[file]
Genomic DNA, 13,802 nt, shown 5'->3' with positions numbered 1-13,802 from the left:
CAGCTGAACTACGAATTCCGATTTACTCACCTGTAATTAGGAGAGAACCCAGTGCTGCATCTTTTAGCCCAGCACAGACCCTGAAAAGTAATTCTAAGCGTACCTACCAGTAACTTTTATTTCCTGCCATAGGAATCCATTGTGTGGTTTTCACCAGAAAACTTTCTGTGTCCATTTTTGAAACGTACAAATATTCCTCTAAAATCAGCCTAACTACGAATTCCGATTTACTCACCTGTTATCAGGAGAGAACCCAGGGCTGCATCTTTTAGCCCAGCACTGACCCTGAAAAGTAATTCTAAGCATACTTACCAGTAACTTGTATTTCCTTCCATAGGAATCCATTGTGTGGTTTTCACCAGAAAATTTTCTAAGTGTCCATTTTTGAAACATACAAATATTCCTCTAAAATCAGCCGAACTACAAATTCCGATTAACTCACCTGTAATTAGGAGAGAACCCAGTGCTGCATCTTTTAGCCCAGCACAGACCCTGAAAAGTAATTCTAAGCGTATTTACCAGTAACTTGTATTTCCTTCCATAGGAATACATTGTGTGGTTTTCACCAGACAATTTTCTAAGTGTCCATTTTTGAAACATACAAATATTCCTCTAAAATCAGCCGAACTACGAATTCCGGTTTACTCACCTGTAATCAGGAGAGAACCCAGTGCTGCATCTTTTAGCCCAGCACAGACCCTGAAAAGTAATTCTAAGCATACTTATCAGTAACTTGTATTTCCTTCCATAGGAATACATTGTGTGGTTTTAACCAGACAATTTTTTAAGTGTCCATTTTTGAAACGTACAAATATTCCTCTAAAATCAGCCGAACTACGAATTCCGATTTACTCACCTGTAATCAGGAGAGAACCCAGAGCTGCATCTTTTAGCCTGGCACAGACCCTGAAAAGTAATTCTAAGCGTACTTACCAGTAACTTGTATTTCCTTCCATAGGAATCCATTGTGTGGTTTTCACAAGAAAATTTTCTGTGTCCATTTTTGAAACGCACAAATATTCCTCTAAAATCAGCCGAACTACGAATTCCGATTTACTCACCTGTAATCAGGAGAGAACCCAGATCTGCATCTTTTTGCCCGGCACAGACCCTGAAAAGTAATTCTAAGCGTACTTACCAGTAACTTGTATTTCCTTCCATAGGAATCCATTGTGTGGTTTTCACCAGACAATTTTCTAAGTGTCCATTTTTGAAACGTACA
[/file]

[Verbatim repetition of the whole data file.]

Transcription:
Genomic DNA, 13,802 nt, shown 5'->3' with positions numbered 1-13,802 from the left:
CAGCTGAACTACGAATTCCGATTTACTCACCTGTAATTAGGAGAGAACCCAGTGCTGCATCTTTTAGCCCAGCACAGACCCTGAAAAGTAATTCTAAGCGTACCTACCAGTAACTTTTATTTCCTGCCATAGGAATCCATTGTGTGGTTTTCACCAGAAAACTTTCTGTGTCCATTTTTGAAACGTACAAATATTCCTCTAAAATCAGCCTAACTACGAATTCCGATTTACTCACCTGTTATCAGGAGAGAACCCAGGGCTGCATCTTTTAGCCCAGCACTGACCCTGAAAAGTAATTCTAAGCATACTTACCAGTAACTTGTATTTCCTTCCATAGGAATCCATTGTGTGGTTTTCACCAGAAAATTTTCTAAGTGTCCATTTTTGAAACATACAAATATTCCTCTAAAATCAGCCGAACTACAAATTCCGATTAACTCACCTGTAATTAGGAGAGAACCCAGTGCTGCATCTTTTAGCCCAGCACAGACCCTGAAAAGTAATTCTAAGCGTATTTACCAGTAACTTGTATTTCCTTCCATAGGAATACATTGTGTGGTTTTCACCAGACAATTTTCTAAGTGTCCATTTTTGAAACATACAAATATTCCTCTAAAATCAGCCGAACTACGAATTCCGGTTTACTCACCTGTAATCAGGAGAGAACCCAGTGCTGCATCTTTTAGCCCAGCACAGACCCTGAAAAGTAATTCTAAGCATACTTATCAGTAACTTGTATTTCCTTCCATAGGAATACATTGTGTGGTTTTAACCAGACAATTTTTTAAGTGTCCATTTTTGAAACGTACAAATATTCCTCTAAAATCAGCCGAACTACGAATTCCGATTTACTCACCTGTAATCAGGAGAGAACCCAGAGCTGCATCTTTTAGCCTGGCACAGACCCTGAAAAGTAATTCTAAGCGTACTTACCAGTAACTTGTATTTCCTTCCATAGGAATCCATTGTGTGGTTTTCACAAGAAAATTTTCTGTGTCCATTTTTGAAACGCACAAATATTCCTCTAAAATCAGCCGAACTACGAATTCCGATTTACTCACCTGTAATCAGGAGAGAACCCAGATCTGCATCTTTTTGCCCGGCACAGACCCTGAAAAGTAATTCTAAGCGTACTTACCAGTAACTTGTATTTCCTTCCATAGGAATCCATTGTGTGGTTTTCACCAGACAATTTTCTAAGTGTCCATTTTTGAAACGTACA